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3 Popular Protein Powder Phenomena Explained

3 Popular Protein Powder Phenomena Explained

Every wonder why your protein powder clumps up into tiny balls? Or why it leaves you bloated and gassy? In today's article we are going to explain these and other popular protein powder phenomena.

Phenomenon #1 - Protein Powder Clumping in Your Shaker Bottle

Many protein powders clump up into tiny balls when mixed in a shaker bottle. This can be gross and utterly frustrating. Why does it happen? 

All whey protein is derived from the process of making cheese. When the whey is separated from the cheese curds, some amounts of lactose remain. This raw whey is then filtered, leaving whey concentrate. While the majority of lactose has been removed, a fair amount of lactose may remain - best case is only 20%. The most commonly used form of whey protein is called Whey Protein Concentrate or WPC80. The "80" means that the bulk is at most 80% protein. The remaining 20% or more is lactose - milk fat and sugar. It is this lactose in your whey protein concentrate that clumps in your shaker bottle. It's also why chocolate and vanilla are obvious product flavor choices.

It is this lactose in your whey protein concentrate that clumps up in your shaker bottle.

Solution: Whey Protein Concentrate can be filtered further into Whey Protein Isolate or WPI90. Unlike concentrate, at least 90% of the bulk is protein. There are varying degrees of isolates, some of which have been filtered to remove all but trace amounts of lactose. An easy way to check your own protein is to see how easily it mixes. A great protein should take no more than a few shakes in a water bottle to blend. You don't need a spaceship looking shaker bottle or forearm workout to blend your protein. 

A great protein should take no more than a few shakes in a water bottle. You don't need a spaceship looking shaker bottle or forearm workout to blend your protein. 

Whey Protein Isolate can be taken one step further through the process of hydrolyzation. This process partially breaks the peptide bonds holding individual amino acids together. Hydrolyzation lowers the chance of allergic reactions, makes the powder blend even easier, and yields the fastest absorbing protein powder on the planet.*

Conclusion: Whey protein powders clump because most whey products contain whey protein concentrate. Purer forms of protein like whey protein isolate and hydrolyzed whey protein isolate should not clump. Be aware, some products mix whey protein concentrate in with whey isolate and call it a "blend". Unless they explicitly disclose the blend ratio there is no way to know how much of this blend is concentrate v. isolate. 

*source: examine.com

Phenomenon # 2- Protein Powder Leaving You Bloated and with Gas

The reason your protein powder leaves you bloated or with gas is because of the lactose. It is estimated that 30 million American adults develop some degree of lactose intolerance by the age of 20.* It is true that overconsumption of protein or excess air (from consuming a drink too fast) can cause some bloating. However, the normal 20 -30g serving of protein powder alone should not cause bloating. That is, of course, assuming that your protein powder doesn't contain large amounts of lactose.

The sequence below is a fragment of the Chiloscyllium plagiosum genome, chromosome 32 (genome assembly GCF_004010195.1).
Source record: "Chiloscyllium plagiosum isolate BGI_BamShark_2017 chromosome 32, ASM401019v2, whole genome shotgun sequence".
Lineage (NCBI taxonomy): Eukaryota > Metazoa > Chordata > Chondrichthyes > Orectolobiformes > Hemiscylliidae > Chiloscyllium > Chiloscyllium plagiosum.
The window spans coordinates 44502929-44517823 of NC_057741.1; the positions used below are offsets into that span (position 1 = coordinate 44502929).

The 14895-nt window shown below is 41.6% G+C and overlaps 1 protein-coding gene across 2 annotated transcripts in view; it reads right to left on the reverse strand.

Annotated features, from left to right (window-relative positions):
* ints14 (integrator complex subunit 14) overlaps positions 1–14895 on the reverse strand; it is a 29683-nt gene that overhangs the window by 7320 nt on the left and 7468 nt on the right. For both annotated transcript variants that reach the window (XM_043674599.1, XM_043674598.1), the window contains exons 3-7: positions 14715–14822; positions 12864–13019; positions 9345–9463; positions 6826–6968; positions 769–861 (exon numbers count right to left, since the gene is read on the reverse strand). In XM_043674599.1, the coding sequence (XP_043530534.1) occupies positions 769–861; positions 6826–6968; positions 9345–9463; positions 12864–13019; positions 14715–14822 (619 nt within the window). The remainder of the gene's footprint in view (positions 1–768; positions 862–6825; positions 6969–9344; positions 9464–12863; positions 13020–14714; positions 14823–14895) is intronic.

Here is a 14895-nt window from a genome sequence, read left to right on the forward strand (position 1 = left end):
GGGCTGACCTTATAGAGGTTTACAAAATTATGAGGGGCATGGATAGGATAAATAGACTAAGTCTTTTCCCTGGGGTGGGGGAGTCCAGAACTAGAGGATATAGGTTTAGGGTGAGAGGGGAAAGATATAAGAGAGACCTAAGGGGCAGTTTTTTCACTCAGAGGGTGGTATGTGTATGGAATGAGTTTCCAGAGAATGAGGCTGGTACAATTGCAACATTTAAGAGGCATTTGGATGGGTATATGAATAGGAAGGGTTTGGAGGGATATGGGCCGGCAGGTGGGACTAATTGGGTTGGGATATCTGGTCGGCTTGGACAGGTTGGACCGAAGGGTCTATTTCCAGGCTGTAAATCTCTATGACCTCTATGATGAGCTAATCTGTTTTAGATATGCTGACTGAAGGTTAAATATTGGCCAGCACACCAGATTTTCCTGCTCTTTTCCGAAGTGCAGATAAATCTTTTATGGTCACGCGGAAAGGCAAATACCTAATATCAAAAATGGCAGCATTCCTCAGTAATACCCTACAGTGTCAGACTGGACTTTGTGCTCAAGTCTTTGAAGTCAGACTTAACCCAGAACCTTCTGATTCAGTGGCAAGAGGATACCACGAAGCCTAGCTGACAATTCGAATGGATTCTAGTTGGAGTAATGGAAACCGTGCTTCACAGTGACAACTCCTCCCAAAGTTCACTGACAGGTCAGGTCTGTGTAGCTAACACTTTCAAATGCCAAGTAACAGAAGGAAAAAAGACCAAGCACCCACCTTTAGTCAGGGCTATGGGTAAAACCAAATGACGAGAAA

Solution: Opt for pure whey protein isolate products. Even better, look for products that contain hydrolyzed whey protein isolate. If you have a severe lactose intolerance you can also try a non-whey protein such as pea or hemp.

Conclusion: Your digestive discomfort is coming from lactose in your protein powder. Again, check your labels to make sure there is no concentrate hidden behind a proprietary blend. 

*source: medline plus

Phenomenon #3 - Whey Protein is Going to Make Me "Jacked"

It's not. At least not on its own. This is not a phenomenon, it's a myth. If you drank 3 protein shakes a day and never worked out - you wouldn't gain any muscle. Our body builds muscle as a response to stress (ie. working out). A great protein supplement aids significantly in the recovery process by giving your body the building blocks it needs to repair and get stronger. 

If you drank 3 protein shakes a day and never worked out - you wouldn't gain any muscle.

It might be strange to hear a supplement company say this, but, you have to work or the products won't . The type of work you are performing is also important. If getting "jacked" is your goal - lift moderately heavy weights in large volume. If you are trying to lose weight - perform circuit training with low weight or bodyweight.

Whatever your goals are, protein plays a crucial role in recovery. If you are a runner looking to recover faster after a workout, protein can help dramatically. You are not going to spontaneously sprout gigantic legs.

If protein is the building block, you have to decide how the blocks get stacked together. A great personal trainer can help tremendously with this. Stay tuned for future articles where we will be recommending some of our favorites. 

Conclusion: Protein powder aids in muscle recovery and is beneficial no matter what your goals are. Another reason to read your labels --- many products add ingredients like creatine or some sort of thermogenic agent. Ask yourself if you need all of this in your protein. Ingredients like creatine are highly effective but should be used separately from your protein powder. This way you can control quality, dosage amounts, and timing.